Last night, I helped my 14-year-old daughter with her Gr. 8 history homework. She struggles quite a lot with history. So would I, if I had to deal with assigned readings that were wrong.
A handout, written by an education materials company, claimed Sir John A. Macdonald was the leader of the Conservatives of Canada East (Quebec). He, according to the bumpf, entered into a coalition in 1864 with the leader of the Ontario Reform Party, George Brown.
Ummmm... that's not quite how it worked. The good people of Kingston would be rather amazed to find Macdonald was a Quebec politician.
Macdonald was in a political alliance with George Etienne Cartier, leader of the Parti Bleu bloc from Quebec. Brown's support helped Macdonald and Cartier pull together enough Canadian MPs to start the Confederation ball rolling.
The writers of the handout may have believed Macdonald, as leader of the Conservatives, represented both Canada East and Canada West tories, while Brown's Reformers were a Canada West party (leaving their alliance with Dorion and the Parti Rouge out of the equation). But that would be a mis-reading of the situation, since Macdonald had no ability to "whip" Cartier and the Bleus into supporting anything. In fact, MPs of the time were quite independent.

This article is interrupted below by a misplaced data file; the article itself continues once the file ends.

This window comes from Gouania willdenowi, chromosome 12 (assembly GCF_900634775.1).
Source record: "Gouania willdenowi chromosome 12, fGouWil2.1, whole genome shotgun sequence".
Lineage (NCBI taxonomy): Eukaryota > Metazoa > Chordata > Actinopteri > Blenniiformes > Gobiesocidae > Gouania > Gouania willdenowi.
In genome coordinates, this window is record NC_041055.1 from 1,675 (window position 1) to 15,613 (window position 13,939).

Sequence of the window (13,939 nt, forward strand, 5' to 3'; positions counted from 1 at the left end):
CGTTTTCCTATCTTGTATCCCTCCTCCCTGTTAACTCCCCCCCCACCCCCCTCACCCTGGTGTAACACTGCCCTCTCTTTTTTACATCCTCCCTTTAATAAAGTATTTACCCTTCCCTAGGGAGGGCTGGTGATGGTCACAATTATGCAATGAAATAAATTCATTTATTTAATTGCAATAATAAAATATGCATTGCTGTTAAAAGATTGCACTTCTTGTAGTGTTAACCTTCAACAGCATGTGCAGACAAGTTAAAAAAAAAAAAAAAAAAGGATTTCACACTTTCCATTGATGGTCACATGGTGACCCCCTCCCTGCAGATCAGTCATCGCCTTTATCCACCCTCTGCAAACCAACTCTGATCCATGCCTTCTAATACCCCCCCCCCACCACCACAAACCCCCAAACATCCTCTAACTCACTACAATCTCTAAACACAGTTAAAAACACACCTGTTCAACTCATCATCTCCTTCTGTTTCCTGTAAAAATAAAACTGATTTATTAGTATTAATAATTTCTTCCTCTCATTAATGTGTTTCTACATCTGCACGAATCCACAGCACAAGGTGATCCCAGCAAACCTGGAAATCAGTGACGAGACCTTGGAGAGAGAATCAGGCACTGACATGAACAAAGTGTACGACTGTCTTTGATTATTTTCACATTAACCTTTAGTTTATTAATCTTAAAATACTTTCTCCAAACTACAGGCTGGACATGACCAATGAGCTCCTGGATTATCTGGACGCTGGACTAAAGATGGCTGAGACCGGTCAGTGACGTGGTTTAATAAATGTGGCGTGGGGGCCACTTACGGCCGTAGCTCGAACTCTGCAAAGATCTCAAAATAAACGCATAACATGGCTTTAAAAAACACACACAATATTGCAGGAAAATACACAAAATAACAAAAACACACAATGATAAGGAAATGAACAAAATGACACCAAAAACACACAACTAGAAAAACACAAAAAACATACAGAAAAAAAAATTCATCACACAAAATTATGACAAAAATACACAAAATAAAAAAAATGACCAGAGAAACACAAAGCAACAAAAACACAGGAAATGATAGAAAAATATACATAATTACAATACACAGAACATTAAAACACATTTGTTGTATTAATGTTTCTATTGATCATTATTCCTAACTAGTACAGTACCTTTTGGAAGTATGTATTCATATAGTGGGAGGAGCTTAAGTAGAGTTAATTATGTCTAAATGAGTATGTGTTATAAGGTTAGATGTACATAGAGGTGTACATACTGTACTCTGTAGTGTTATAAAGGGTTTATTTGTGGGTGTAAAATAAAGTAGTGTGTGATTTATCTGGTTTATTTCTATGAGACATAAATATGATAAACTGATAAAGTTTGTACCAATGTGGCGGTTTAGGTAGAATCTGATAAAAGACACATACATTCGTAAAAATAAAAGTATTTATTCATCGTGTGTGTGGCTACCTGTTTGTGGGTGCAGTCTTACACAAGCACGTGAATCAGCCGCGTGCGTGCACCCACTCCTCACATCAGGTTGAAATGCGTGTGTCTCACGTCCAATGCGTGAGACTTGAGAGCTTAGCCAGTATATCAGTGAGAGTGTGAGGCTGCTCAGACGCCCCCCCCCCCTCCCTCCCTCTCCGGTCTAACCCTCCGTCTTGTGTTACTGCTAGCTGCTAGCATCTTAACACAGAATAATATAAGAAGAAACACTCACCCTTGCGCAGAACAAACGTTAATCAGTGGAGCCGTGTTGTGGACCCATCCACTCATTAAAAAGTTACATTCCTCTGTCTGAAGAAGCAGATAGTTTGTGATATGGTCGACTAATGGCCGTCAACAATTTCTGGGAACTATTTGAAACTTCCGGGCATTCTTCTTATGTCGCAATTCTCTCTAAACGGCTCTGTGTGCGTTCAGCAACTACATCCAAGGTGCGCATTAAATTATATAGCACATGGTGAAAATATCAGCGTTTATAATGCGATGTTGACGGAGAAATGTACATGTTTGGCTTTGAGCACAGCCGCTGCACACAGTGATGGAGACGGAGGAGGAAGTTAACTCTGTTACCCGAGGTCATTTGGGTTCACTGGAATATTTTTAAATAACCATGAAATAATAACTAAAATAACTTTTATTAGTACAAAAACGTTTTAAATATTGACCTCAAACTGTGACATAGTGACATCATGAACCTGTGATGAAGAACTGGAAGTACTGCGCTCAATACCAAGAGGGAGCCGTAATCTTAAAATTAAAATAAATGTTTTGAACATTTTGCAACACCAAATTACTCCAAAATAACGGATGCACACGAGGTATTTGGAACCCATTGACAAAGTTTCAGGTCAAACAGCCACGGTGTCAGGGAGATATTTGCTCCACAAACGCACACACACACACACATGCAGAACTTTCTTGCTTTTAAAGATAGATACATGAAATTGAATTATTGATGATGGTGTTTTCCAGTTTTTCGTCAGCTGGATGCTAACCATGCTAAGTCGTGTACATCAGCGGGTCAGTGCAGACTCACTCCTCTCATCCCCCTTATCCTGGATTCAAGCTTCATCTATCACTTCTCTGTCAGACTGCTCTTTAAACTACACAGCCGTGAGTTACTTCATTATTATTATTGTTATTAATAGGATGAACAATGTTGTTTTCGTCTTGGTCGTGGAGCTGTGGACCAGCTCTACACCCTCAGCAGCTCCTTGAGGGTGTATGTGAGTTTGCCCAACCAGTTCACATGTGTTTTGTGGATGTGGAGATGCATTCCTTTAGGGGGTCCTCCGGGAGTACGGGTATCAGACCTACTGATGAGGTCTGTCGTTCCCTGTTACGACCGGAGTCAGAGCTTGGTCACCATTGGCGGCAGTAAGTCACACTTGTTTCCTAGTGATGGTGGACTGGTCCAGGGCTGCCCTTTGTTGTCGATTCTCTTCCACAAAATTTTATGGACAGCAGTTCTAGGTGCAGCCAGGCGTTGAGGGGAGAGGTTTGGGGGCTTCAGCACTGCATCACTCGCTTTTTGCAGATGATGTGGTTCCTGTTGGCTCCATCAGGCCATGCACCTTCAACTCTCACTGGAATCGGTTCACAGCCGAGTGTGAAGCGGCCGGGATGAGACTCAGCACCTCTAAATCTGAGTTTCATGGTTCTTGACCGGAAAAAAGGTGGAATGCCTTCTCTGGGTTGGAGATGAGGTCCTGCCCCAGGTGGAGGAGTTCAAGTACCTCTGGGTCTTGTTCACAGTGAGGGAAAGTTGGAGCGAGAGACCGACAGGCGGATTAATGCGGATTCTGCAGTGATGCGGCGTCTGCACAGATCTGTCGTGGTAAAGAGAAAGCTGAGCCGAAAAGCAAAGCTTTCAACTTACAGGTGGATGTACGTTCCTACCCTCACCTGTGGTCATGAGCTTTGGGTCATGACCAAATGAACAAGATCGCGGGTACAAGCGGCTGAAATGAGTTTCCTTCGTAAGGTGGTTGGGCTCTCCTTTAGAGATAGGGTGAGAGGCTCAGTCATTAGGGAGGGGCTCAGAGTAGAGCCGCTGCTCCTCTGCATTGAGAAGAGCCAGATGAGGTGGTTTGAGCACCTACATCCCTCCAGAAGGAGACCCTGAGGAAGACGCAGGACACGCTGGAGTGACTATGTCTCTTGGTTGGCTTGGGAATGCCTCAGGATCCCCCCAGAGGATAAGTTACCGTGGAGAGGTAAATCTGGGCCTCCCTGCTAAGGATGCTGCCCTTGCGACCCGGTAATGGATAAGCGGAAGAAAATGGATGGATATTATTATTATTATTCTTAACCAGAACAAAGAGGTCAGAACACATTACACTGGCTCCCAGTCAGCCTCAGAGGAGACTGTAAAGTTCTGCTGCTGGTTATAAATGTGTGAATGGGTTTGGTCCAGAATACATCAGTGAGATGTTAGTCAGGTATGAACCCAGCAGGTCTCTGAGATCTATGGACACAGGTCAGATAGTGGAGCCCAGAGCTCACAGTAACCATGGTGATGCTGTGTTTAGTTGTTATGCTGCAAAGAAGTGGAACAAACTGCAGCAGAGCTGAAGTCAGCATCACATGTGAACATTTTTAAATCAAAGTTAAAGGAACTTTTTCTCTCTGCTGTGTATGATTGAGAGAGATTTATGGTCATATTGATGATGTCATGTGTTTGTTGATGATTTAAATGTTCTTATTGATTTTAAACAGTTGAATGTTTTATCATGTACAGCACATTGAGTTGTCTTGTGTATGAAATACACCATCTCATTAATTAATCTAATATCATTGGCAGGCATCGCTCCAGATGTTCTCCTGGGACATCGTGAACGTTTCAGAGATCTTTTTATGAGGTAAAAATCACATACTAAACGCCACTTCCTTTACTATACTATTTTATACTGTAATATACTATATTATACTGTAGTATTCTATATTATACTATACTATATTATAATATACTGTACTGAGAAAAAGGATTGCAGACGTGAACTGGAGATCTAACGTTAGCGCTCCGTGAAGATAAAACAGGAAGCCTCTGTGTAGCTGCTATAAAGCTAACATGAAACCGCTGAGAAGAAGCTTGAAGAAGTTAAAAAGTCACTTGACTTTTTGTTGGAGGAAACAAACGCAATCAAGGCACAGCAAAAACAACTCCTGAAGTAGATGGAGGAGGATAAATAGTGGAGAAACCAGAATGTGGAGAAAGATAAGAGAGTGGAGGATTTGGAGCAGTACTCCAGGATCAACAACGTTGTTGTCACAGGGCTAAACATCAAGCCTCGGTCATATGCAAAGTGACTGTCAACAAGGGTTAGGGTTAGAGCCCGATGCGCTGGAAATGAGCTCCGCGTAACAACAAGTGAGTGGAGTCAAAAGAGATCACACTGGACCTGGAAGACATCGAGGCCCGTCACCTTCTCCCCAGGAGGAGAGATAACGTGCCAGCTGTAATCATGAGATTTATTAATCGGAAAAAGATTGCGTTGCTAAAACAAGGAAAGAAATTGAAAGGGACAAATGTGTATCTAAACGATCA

I'm amazed the authors of the material made Macdonald a Quebec politician and left out Cartier altogether. I suspect the stuff was written in the States.
Today, the Globe runs yet another op-ed piece on the lack of teaching of Canadian history in schools.
I am not sure we need more Canadian history, especially if it's at the expense of world history. Canadian history simply doesn't make sense if you don't know American and European history.
It would also help if teachers actually knew Canadian history and could spot whoppers like the stuff I found.
I wrote a note to the teacher offering to re-write the handout so it was accurate. It will be interesting to see if I hear anything back.